Comment from Deborah Morley, Watercare:
"Insinkerators can only assist in disposing of the liquefiable waste from households and as such this would not pose an issue to wastewater treatment plants. Our concern surrounds whether this would encourage trade waste users to think more laterally about what can be sent down a sewer. This could have significant knock on effects particularly if you bring in a contaminant or hazardous based assessment for the levy charge ...'
- The cost of disposing of solids through the wastewater treatment system is approximately $1000/tonne.
- 'Insinkerators' are banned in certain parts of Europe.
If the imposition of a levy resulted in the increased use of insinkerators, there are mechanisms in place to resolve problems. The issue was not rated by workshop attendees as being significant in comparison to the other issues being raised.
6.13 Materials destined for final disposal weighted the same, regardless of potential hazard or harm
Materials disposed in landfill have varying environmental impacts. There have been some attempts to quantify this. The recent draft report from Australia's Productivity Commission measures the disposal externality that different materials attract, ranging from $25.00 a tonne for organic materials through to $5.00 or less for relatively inert materials. The perverse effect is dependent on the design of the levy:
- It is unlikely that a levy designed to encourage waste minimisation activities would be used to encourage diversion of asbestos or other hazardous substances from landfill.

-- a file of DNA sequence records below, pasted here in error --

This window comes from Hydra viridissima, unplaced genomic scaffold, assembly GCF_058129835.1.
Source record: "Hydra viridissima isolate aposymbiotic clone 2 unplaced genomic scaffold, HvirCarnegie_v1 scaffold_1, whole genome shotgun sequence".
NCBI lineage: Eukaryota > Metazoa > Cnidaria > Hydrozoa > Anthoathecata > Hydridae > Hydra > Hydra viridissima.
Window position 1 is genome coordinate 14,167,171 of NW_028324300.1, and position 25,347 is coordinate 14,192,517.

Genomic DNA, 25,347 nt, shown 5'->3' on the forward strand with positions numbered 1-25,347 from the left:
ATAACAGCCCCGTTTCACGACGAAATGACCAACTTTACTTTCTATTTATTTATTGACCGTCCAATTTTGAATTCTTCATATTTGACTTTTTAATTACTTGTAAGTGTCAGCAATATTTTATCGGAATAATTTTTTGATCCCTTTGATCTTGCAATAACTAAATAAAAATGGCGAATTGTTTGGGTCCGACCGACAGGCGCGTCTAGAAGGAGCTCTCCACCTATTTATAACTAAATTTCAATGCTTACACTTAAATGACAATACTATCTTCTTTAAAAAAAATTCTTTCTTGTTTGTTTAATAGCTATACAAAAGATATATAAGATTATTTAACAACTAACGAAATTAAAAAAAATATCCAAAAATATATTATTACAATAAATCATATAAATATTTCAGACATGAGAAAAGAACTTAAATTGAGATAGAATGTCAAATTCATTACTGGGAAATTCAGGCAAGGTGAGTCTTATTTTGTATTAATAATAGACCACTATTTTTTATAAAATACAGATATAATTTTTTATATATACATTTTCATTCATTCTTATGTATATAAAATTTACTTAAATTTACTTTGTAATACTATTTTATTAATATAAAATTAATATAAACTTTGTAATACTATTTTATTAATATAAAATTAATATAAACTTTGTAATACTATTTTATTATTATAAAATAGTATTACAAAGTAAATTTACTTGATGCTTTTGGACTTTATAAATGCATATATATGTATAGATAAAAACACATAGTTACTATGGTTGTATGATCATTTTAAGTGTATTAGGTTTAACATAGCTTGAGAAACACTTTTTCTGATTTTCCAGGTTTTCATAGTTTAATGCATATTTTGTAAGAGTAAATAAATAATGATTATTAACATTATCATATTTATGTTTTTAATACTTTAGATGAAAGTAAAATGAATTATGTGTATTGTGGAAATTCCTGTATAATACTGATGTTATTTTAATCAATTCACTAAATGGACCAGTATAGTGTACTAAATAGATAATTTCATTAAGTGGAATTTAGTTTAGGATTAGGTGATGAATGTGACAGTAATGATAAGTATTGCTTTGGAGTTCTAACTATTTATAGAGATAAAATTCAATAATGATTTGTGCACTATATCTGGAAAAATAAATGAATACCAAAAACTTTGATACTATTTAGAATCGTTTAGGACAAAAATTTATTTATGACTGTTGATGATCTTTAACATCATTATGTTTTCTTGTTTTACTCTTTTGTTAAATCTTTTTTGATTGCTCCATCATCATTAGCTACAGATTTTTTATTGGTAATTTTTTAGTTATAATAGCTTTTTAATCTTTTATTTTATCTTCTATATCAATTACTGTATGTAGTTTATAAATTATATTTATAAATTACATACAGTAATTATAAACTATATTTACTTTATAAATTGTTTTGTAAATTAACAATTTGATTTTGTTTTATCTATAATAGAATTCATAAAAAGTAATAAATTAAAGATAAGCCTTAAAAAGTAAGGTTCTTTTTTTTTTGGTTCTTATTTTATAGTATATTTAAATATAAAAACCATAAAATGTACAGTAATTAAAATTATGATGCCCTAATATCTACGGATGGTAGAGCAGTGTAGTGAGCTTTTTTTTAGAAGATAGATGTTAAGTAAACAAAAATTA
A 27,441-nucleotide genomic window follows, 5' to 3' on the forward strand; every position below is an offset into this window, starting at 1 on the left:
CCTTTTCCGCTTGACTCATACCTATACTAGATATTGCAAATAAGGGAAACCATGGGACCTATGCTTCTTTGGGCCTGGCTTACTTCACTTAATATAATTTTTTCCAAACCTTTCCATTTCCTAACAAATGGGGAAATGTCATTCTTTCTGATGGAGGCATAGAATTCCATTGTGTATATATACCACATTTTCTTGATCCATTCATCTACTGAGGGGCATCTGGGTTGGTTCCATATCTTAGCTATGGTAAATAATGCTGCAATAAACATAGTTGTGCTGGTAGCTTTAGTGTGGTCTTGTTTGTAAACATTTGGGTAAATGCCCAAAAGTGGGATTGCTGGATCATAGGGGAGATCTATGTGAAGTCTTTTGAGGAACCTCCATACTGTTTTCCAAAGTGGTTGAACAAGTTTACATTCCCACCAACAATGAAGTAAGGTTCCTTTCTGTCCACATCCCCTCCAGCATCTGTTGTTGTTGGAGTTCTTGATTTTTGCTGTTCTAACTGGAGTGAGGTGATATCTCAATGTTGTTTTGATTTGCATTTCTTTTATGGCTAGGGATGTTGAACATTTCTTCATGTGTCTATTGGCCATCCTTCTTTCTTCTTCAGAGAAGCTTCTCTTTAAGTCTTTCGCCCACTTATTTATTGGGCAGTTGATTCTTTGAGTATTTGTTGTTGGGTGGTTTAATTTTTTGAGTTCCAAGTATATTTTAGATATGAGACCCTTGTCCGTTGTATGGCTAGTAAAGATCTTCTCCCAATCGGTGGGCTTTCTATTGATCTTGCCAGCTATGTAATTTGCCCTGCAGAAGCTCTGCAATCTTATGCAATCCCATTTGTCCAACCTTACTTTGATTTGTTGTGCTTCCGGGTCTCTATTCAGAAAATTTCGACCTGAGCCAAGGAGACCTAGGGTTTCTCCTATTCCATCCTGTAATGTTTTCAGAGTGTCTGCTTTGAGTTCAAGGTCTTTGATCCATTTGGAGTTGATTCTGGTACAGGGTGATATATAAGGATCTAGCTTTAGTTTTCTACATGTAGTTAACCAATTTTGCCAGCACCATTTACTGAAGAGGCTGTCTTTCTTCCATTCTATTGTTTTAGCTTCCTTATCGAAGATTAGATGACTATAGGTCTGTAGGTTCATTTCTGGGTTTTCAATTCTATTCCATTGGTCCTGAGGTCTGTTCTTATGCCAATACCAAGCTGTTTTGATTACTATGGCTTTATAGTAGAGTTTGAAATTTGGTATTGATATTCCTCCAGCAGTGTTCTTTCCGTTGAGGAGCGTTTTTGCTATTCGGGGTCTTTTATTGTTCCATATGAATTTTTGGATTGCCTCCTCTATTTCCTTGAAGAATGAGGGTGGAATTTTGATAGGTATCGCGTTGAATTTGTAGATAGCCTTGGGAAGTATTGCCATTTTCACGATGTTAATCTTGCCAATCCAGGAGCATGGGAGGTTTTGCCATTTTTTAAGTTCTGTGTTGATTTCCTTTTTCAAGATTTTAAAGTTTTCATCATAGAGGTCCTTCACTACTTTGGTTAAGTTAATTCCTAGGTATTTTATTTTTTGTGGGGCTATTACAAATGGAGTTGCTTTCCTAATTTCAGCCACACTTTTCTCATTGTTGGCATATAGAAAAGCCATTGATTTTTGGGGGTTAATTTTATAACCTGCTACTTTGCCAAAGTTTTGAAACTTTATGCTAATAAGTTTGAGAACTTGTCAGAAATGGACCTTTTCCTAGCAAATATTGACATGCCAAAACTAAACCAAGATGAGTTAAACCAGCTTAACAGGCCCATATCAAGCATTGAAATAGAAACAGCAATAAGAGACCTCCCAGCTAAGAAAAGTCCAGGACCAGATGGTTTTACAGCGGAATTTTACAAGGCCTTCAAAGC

- If a levy is designed to change behaviour, it is likely that one behaviour change not desirable would be alternative disposal options for hazardous wastes. The externality created by incentivising uncontrolled dumping may be greater than the benefit derived from the levy.
- The issue of inadvertently discouraging the safe disposal of asbestos was an issue in Victoria, but typically a higher levy rate on hazardous waste is desirable due to the increased costs associated with safe disposal.
- Increased price is an incentive to dump wastes rather than take them to landfill, however effective regulation of illegal dumping has been enhanced through levy funds in Australian jurisdictions.
It is not always the case that increased disposal fees result in increased illegal dumping. The effect will depend on the rate of the levy and the weight of the material. Education plays an important role in the promotion of compliant disposal. Levy revenue can fund infrastructure for the safe management of hazardous waste.
Workshop attendees did not consider the issue relatively significant.
6.14 Stockpiles of source separated material awaiting recycling options - aesthetic and contamination concerns
The economics of recycling often relate to the quantity of material available for recycling. A levy designed to fund waste minimisation activities could provide the incentive to stockpile materials to achieve economies of scale. There is a risk stockpiles will have negative aesthetic effects and increase the risk of contaminating land used for stockpiling. Examples of materials are tyres, electronic waste, end-of-life vehicles and whiteware.
Stockpiles also provide habitat for vermin and other disease vectors. In Europe some levy structures (eg, Sweden) include restrictions on how long materials can be stored without attracting a levy. The Resource Management Act 1991 also provides controls that may be used to manage the negative effects of stockpiled materials.
- Some degree of stockpiling is occurring already, and there are regulations controlling the effects of this in the Resource Management Act 1991 and the Health Act 1956.
- Stockpiling can be an issue for electronic waste due to the hazardous nature of some components. However, in Australia electronic waste recycling relies on levy funds to be sustainable.
Workshop attendees did not consider the issue significant compared to the others noted, because there are controls in place to manage the issues associated with stockpiling.